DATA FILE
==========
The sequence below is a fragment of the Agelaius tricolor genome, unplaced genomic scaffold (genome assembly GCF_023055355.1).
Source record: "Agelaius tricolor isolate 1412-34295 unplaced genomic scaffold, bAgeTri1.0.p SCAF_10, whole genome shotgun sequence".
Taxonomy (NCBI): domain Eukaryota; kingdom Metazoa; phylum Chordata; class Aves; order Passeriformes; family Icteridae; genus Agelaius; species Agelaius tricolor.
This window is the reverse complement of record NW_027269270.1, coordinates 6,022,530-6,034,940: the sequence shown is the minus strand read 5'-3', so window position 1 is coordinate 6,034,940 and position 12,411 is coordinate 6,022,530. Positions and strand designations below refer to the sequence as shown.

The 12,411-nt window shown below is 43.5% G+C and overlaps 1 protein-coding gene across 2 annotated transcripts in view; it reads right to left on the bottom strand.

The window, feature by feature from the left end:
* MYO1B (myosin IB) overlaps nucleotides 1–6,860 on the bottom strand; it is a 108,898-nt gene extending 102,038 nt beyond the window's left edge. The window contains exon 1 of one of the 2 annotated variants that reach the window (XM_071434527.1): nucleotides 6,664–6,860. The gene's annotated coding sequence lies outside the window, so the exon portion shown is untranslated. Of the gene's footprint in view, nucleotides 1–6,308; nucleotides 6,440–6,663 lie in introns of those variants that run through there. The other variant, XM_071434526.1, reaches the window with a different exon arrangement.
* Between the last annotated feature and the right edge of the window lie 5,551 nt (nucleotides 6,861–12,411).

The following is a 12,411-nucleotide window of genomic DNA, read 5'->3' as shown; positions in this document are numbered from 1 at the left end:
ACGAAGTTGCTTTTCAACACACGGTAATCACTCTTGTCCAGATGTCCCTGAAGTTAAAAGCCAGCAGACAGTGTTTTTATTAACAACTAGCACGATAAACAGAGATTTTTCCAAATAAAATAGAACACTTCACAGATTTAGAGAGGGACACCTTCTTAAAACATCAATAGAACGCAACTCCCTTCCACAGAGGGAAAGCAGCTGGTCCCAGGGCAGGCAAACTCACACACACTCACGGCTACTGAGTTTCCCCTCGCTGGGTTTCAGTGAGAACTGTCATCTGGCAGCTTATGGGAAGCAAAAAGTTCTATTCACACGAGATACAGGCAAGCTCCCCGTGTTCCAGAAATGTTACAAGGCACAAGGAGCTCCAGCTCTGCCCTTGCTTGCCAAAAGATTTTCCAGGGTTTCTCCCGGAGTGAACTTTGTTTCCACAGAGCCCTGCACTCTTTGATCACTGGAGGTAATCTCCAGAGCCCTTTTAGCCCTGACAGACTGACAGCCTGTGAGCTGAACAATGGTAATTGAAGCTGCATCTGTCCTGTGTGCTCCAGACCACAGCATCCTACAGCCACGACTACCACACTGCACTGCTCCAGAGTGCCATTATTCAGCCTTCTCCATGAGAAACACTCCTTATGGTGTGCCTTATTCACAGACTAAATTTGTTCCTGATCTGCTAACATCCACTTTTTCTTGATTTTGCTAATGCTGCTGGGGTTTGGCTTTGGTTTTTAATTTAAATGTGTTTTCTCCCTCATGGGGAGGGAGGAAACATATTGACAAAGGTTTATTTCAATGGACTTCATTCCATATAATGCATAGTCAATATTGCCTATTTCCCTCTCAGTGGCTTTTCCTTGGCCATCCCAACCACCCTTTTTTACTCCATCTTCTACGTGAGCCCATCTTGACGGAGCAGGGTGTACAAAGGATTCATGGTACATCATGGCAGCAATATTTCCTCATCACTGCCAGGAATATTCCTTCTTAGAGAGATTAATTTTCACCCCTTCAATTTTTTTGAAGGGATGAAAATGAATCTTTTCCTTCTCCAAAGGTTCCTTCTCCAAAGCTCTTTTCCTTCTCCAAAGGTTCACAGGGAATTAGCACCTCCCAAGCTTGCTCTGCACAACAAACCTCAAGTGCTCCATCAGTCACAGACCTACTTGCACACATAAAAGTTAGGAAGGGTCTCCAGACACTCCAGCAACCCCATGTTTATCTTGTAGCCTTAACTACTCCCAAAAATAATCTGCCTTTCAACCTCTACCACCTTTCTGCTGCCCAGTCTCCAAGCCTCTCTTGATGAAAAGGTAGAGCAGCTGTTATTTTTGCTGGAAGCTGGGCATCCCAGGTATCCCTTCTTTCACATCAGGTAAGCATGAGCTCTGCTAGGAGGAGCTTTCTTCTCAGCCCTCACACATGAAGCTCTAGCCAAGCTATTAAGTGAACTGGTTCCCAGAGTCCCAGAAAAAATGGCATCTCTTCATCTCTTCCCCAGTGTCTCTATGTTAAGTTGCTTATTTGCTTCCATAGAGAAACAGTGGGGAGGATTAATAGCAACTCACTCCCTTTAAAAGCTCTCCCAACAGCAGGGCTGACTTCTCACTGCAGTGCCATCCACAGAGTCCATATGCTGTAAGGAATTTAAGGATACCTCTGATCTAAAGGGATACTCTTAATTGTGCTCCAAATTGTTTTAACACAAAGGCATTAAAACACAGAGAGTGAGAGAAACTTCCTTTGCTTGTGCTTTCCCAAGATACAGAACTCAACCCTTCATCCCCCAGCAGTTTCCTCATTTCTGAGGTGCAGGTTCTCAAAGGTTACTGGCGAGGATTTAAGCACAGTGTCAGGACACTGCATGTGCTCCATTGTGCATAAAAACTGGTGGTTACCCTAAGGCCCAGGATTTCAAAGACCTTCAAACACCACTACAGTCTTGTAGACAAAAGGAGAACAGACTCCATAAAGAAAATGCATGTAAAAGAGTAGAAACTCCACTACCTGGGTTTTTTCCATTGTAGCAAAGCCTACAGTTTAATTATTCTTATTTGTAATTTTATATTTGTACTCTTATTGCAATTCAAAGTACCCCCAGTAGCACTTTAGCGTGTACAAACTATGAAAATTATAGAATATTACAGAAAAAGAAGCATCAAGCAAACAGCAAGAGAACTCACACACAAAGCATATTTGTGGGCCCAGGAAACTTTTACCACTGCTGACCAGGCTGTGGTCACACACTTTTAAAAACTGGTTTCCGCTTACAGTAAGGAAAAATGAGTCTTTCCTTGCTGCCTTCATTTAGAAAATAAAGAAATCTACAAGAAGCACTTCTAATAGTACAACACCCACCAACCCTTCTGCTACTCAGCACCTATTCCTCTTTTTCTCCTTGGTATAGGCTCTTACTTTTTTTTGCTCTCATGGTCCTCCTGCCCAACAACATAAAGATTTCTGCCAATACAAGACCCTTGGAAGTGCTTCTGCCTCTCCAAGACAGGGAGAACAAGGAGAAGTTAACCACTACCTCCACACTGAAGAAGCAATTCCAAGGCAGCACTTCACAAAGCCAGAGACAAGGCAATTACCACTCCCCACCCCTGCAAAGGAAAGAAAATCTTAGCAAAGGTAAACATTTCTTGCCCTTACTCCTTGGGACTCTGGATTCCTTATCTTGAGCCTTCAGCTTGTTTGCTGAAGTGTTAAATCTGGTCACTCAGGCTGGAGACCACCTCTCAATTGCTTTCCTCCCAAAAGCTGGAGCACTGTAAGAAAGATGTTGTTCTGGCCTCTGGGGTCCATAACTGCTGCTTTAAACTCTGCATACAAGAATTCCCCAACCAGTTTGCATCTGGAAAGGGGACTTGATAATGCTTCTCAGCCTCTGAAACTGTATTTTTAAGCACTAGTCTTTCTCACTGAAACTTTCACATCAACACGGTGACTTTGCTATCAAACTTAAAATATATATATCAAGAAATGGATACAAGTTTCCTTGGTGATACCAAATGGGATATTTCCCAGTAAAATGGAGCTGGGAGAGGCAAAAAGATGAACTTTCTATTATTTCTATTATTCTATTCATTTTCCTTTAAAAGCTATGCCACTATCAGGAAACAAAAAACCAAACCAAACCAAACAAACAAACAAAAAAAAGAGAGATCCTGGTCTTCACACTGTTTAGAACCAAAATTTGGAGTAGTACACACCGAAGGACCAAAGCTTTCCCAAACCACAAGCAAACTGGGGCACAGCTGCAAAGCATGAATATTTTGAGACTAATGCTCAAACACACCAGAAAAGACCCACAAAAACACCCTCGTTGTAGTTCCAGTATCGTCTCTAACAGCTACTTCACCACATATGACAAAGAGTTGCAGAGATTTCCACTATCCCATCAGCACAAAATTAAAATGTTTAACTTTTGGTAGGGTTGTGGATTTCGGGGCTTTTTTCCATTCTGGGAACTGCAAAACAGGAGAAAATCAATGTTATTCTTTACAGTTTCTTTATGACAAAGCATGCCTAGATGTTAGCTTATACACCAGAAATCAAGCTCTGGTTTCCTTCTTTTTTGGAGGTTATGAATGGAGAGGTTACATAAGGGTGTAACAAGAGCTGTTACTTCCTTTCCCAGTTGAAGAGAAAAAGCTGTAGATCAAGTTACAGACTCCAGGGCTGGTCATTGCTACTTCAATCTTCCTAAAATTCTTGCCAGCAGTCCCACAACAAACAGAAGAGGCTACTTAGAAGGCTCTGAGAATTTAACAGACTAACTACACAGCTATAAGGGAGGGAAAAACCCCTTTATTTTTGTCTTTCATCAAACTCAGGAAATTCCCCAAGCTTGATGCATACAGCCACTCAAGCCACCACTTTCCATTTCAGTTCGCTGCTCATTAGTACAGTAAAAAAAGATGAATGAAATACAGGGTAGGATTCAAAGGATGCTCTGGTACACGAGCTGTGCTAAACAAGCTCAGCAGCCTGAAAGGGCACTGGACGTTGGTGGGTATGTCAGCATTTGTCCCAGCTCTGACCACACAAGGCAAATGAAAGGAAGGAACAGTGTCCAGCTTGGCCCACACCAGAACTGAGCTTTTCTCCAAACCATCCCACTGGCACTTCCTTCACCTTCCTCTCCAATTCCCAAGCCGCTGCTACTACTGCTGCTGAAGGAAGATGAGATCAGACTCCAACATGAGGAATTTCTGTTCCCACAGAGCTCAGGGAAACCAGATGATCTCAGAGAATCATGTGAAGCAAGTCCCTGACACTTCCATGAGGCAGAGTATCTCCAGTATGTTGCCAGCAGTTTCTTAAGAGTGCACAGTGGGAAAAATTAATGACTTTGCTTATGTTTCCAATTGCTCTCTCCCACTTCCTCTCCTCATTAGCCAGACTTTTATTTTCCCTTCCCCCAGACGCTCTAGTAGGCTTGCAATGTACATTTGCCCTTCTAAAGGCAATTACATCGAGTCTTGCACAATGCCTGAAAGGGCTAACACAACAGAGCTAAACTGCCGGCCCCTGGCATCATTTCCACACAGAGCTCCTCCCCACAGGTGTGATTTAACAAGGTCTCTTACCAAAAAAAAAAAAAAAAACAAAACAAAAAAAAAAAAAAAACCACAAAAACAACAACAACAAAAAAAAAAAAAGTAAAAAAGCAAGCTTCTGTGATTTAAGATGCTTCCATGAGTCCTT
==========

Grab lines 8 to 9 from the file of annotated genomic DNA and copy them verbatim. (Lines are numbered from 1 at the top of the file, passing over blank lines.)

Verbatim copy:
* Between the last annotated feature and the right edge of the window lie 5,551 nt (nucleotides 6,861–12,411).

The following is a 12,411-nucleotide window of genomic DNA, read 5'->3' as shown; positions in this document are numbered from 1 at the left end: